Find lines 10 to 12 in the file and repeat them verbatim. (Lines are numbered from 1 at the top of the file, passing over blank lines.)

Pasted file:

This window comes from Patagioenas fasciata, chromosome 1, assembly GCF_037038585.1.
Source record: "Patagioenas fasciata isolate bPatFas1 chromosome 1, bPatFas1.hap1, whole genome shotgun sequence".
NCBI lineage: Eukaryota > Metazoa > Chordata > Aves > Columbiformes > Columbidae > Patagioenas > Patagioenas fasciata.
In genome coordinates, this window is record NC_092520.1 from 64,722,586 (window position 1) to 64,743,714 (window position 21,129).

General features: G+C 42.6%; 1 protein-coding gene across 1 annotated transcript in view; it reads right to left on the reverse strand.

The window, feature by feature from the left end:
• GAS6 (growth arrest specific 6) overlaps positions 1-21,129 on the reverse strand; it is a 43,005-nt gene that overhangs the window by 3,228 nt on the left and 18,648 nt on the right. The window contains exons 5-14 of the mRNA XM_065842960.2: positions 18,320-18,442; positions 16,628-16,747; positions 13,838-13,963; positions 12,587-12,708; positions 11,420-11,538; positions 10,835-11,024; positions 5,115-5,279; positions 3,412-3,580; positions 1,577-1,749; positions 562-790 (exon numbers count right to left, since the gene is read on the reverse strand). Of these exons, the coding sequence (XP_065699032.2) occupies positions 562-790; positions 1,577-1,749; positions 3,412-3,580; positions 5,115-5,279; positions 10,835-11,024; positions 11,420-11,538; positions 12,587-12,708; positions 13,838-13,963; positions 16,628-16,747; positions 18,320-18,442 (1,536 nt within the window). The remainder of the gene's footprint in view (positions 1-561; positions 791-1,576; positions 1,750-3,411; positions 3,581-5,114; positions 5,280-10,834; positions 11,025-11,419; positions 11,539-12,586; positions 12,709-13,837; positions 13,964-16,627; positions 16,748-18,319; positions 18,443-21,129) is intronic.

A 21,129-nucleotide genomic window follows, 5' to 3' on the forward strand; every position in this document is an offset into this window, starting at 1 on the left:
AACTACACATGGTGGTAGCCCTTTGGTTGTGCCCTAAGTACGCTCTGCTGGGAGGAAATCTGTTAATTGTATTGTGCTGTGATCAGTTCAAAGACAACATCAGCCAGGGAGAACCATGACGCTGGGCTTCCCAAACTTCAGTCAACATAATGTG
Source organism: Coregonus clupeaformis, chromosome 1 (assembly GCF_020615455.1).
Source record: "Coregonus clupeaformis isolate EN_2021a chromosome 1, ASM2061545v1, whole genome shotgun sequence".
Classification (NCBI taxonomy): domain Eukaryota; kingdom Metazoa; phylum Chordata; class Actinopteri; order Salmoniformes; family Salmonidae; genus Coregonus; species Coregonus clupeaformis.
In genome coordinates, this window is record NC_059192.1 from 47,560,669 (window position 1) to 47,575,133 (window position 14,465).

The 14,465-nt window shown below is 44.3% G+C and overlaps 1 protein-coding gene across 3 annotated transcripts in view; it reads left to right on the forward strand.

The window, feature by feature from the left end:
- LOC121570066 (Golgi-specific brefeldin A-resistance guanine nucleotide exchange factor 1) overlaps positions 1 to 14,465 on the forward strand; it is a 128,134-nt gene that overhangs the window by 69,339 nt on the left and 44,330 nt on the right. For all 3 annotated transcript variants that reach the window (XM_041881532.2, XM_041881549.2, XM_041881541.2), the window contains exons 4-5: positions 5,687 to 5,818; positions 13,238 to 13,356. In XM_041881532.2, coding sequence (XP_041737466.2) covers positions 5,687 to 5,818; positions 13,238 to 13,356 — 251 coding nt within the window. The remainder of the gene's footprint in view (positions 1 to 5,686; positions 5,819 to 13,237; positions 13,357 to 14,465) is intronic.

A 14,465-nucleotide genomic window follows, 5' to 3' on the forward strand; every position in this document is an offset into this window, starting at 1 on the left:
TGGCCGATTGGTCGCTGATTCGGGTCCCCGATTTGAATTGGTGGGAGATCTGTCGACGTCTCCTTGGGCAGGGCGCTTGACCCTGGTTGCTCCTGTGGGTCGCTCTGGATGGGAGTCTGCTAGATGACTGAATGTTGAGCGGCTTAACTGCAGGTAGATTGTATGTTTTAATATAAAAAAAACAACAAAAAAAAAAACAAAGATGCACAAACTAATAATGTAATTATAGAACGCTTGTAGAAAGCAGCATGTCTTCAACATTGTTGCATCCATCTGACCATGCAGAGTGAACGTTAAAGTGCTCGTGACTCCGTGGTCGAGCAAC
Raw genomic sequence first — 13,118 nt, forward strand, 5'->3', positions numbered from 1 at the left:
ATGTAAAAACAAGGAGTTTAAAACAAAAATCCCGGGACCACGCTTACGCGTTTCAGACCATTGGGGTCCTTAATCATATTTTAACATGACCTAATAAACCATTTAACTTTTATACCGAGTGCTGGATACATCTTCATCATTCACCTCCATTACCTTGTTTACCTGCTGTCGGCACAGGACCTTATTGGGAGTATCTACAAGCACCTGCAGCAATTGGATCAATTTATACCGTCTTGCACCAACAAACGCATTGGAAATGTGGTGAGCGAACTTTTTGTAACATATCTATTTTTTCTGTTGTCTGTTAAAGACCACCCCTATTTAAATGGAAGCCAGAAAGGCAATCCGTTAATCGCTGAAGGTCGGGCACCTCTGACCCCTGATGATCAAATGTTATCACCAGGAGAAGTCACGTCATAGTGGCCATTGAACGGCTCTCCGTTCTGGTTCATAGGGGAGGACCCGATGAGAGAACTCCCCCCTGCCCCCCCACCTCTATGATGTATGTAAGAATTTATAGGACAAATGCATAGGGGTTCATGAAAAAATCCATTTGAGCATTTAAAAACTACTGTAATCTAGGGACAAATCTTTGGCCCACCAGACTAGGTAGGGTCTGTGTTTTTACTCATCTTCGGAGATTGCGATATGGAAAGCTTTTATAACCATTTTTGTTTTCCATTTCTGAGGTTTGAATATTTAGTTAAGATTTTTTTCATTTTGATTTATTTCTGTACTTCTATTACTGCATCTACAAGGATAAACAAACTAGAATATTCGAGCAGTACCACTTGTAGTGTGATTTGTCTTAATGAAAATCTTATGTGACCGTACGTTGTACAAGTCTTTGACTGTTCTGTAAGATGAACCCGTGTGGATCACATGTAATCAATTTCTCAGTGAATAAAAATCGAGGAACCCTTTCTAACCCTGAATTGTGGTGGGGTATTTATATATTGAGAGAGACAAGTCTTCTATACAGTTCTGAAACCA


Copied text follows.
Source organism: Coregonus clupeaformis, chromosome 1 (assembly GCF_020615455.1).
Source record: "Coregonus clupeaformis isolate EN_2021a chromosome 1, ASM2061545v1, whole genome shotgun sequence".
Classification (NCBI taxonomy): domain Eukaryota; kingdom Metazoa; phylum Chordata; class Actinopteri; order Salmoniformes; family Salmonidae; genus Coregonus; species Coregonus clupeaformis.